UCLA Sloan Center on Everyday Lives of Families Working Paper No. 43 2005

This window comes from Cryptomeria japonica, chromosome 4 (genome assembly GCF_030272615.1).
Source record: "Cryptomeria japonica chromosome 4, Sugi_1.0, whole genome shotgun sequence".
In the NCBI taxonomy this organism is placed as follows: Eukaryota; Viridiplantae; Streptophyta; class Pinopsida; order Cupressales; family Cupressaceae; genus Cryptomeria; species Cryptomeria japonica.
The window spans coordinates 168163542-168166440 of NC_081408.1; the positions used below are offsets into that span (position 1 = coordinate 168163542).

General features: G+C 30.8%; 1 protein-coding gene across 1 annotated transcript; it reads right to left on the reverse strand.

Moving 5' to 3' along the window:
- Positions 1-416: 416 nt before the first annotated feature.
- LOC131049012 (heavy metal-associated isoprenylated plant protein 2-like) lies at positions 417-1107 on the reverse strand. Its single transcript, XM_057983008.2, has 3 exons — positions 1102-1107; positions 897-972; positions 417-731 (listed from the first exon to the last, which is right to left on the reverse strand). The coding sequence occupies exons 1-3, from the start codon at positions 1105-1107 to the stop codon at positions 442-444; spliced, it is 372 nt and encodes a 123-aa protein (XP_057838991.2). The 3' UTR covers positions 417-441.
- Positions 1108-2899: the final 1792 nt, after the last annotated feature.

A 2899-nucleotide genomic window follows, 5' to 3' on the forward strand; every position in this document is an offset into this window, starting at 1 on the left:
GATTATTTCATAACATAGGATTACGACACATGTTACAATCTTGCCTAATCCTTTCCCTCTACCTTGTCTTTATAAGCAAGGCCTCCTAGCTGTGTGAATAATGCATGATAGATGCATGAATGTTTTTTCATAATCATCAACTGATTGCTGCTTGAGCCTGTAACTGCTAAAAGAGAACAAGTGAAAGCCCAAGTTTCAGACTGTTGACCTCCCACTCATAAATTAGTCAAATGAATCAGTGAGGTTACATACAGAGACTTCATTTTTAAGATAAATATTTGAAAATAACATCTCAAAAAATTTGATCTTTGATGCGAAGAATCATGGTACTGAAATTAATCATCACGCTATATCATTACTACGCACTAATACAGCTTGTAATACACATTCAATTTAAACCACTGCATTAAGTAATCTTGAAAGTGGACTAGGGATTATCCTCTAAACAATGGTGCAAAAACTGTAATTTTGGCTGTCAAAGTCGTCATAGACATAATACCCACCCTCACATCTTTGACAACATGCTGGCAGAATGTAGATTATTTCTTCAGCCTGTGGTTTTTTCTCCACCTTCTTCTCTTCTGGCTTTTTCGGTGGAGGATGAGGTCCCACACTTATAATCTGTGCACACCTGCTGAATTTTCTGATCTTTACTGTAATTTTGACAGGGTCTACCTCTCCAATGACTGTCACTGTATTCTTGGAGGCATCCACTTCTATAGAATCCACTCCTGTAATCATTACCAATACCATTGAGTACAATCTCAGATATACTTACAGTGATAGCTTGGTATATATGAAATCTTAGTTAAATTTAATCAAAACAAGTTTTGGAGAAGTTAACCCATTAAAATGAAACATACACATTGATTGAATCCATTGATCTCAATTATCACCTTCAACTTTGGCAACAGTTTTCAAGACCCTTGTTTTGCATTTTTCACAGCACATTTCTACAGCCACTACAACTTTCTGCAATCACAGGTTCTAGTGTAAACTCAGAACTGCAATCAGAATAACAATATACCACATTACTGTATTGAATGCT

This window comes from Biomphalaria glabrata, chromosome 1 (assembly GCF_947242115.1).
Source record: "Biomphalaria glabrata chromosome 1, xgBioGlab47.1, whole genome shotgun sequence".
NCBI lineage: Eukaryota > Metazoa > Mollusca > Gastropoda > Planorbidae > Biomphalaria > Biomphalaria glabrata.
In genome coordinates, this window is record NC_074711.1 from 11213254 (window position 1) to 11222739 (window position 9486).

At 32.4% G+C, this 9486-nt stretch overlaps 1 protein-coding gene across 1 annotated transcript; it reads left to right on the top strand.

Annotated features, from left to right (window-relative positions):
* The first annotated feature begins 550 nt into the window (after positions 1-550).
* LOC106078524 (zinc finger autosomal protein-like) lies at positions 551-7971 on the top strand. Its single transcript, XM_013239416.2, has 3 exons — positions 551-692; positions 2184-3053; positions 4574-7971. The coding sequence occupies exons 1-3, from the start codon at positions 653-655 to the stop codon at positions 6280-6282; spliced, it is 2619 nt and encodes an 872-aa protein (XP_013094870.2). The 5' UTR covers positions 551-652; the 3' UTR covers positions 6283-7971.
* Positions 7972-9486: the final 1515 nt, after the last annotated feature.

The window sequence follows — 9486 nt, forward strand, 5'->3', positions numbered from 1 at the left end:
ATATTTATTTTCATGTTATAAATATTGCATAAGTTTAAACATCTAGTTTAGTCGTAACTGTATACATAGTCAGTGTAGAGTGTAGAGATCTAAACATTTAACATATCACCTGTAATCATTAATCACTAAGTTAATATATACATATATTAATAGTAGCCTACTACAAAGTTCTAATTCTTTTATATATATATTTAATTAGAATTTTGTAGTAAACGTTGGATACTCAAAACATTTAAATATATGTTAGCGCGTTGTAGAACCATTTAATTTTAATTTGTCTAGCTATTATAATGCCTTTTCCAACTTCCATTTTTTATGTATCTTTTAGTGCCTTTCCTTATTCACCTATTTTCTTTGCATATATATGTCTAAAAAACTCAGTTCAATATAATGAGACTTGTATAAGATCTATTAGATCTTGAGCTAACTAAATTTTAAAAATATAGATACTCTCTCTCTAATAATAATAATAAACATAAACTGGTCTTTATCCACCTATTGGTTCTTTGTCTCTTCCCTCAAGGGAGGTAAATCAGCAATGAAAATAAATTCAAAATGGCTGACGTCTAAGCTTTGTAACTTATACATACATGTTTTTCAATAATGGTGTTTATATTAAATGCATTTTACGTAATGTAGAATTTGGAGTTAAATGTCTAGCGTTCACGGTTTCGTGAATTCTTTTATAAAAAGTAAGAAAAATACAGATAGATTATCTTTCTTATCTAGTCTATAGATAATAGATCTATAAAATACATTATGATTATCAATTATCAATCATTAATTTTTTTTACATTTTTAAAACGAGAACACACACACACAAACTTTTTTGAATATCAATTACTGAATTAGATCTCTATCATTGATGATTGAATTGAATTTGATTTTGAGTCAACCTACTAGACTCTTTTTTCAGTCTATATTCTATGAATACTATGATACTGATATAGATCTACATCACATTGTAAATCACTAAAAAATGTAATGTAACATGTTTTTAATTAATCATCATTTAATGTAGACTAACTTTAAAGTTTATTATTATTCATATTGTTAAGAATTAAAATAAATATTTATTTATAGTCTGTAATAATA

This study compares the parenting styles of two families and finds that parenting styles are not as clear-cut as they have been portrayed in the psychological literature, in particular by scholars who adopt the work of Baumrind (1989). Parents may have a mixture of styles and or characteristics that exhibit features of permissive, authoritarian, and authoritative styles. The parenting styles have consequences for development both socially and cognitively in children. How children interact with others and roles they construct in sibling interaction are intimately related to how parents and children build interactive frameworks within the family. Children’s ability to reason and use logic is also affected by how their parents present these concepts in discipline; whether they explain or threaten as a way to change behavior may shape children’s future development.